And I remember everybody going, “No! Why did you order that?! Has Steve [Leighton] already shipped it? Yes? Okay, I guess we’re going to have to deal with it..!”
So we put it on bar that morning, and I was a little bit nervous and worried, but we got it dialled in beautifully, and it was super lime, and all kinds of pineapple, citrus - it was gorgeous. Like, super-bright acidity, and really lovely little bit of sweetness - delicious! But definitely scary. Very scary to some of our regular customers! So I didn’t order anything like that for a while afterwards, but it was certainly my most memorable espresso!
And then, the most memorable filter coffee would’ve been El Salvador Finca La Illusion, washed, made for me in a v60 by Pete Williams, probably around the same time. I’d just met Pete, he was very enthusiastic - I was not a fan [of Pete’s enthusiasm] at the time, but the way he described this coffee to me was just incredible, and I remember watching him compete with it, and then he made it for me - this was just before I was working for 3FE. He made it for me as a customer, and he was so enthusiastic about this coffee, and when I tasted it, it really did taste like effervescent pink lemonade. It was incredible.
What’s your home coffee setup?
Ah - my home coffee setup is a Kalita, one of the stainless steel ones, a Kalita pouring kettle, and my favourite robin-shaped mug (a gift from Petesie when I moved to California), and a Hario hand grinder! And some scales, naturally.
I used to use a much more extensive coffee setup - I have a Chemex and an Aeropress as well, but I found myself gravitating towards the Kalita. It’s not very exciting. Now that I work from the 3FE office, I get very, very spoiled - when I worked from home, it was a nice thing to be able to make coffee for myself, but it was also very much a chore with the hand grinder. Now I’m very spoiled and have all the nice coffee made for me.
Actually, I consider 3FE to BE my home, so actually my home grinder is an EK-43, and I have an Uber Boiler… it’s really great! Fabulous. It’s probably the best home coffee setup ever. I don’t even have to make it myself! [laughs]
Where do you want Dublin/Europe’s coffee culture to develop next?
Em, well in Dublin specifically, like, the reason there’s been this huge boom of interest in speciality coffee and lots of speciality coffee shops popping up - part of that is what’s happening with World of Coffee next year, 2016, and part of that is general consumer interest.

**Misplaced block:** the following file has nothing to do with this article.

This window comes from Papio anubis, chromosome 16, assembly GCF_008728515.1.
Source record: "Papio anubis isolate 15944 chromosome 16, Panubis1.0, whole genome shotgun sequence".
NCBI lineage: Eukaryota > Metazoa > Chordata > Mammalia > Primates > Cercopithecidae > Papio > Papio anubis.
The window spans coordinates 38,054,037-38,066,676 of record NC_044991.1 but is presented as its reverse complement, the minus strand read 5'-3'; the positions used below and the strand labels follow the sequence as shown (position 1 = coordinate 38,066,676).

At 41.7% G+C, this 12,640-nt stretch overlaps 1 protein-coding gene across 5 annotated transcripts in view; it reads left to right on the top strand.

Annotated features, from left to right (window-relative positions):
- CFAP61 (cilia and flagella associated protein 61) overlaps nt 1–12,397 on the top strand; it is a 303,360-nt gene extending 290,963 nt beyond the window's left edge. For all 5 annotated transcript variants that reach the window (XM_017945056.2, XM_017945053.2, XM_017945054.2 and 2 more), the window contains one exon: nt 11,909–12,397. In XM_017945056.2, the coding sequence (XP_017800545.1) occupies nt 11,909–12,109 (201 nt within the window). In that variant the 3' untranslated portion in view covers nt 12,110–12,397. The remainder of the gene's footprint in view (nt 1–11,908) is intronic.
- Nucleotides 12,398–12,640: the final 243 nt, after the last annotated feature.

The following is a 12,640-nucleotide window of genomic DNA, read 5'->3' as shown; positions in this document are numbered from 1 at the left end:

But what I’m noticing is that there’s been sort-of a rift between… it used to be that speciality coffee here was just fairly tight-knit and very close, and now there’s lots more competition, and there’s a lot more of that… no one’s sharing as much as they did “in the old days”; there seems to be less goodwill between different shops and people, and I don’t know if that’s just the nature of things as things grow? And maybe I’m imagining it all. But I would like to see Dublin progress back to, in some ways, not progress, but step back to where it was - you had a sense that everyone was willing to share, spread the knowledge, and be more of a community.
Like, I think it’s better here than it is in lots of places that I’ve visited, but it could be better still. So in Dublin that’s what I’d like to see.
And then, just generally, what I’d like to see across the world is just more transparency, like, what we’re doing, and why we’re doing the things we do, and a look at the sustainability of our industry - a lot of people have been talking about it, and some people are moving somewhere towards it, but I feel like we’re still very disjointed. And how we can make it sustainable from the farmer, all the way up to the shop in a way that allows for growth across all of the different scales - not just the coffee industry growing in and of itself, but also the consumer interest growing, and how do we do it in a way that is good for everybody, and also good for the planet?
That’s what I’d like to see.
Who’s someone you admire in coffee?
I have all the people!
Well the person who actually, really, influenced my development in coffee was probably between Colin Harmon and Ger O’Donohoe. So, like, Colin was around when I would work on bar, and it was amazing, and I was learning so much, and I think there was always an assumption that I sort-of knew more than I did because I had worked in coffee before and I was still very, like, “Ah, okay! Sure!” I just totally skated through, totally made it sound like I knew a lot more than I did, which I probably shouldn’t have done, to the possible detriment of 3FE...!
But the person who really took me aside and went, “No. No, no, no,” was Ger. Like, I will never forget training moments with Ger in terms of steaming milk - being told to be a barista swan, because I was moving the milk jug improperly and indelicately and that. was. wrong. And those moments really stuck with me! So I’d have to say Ger.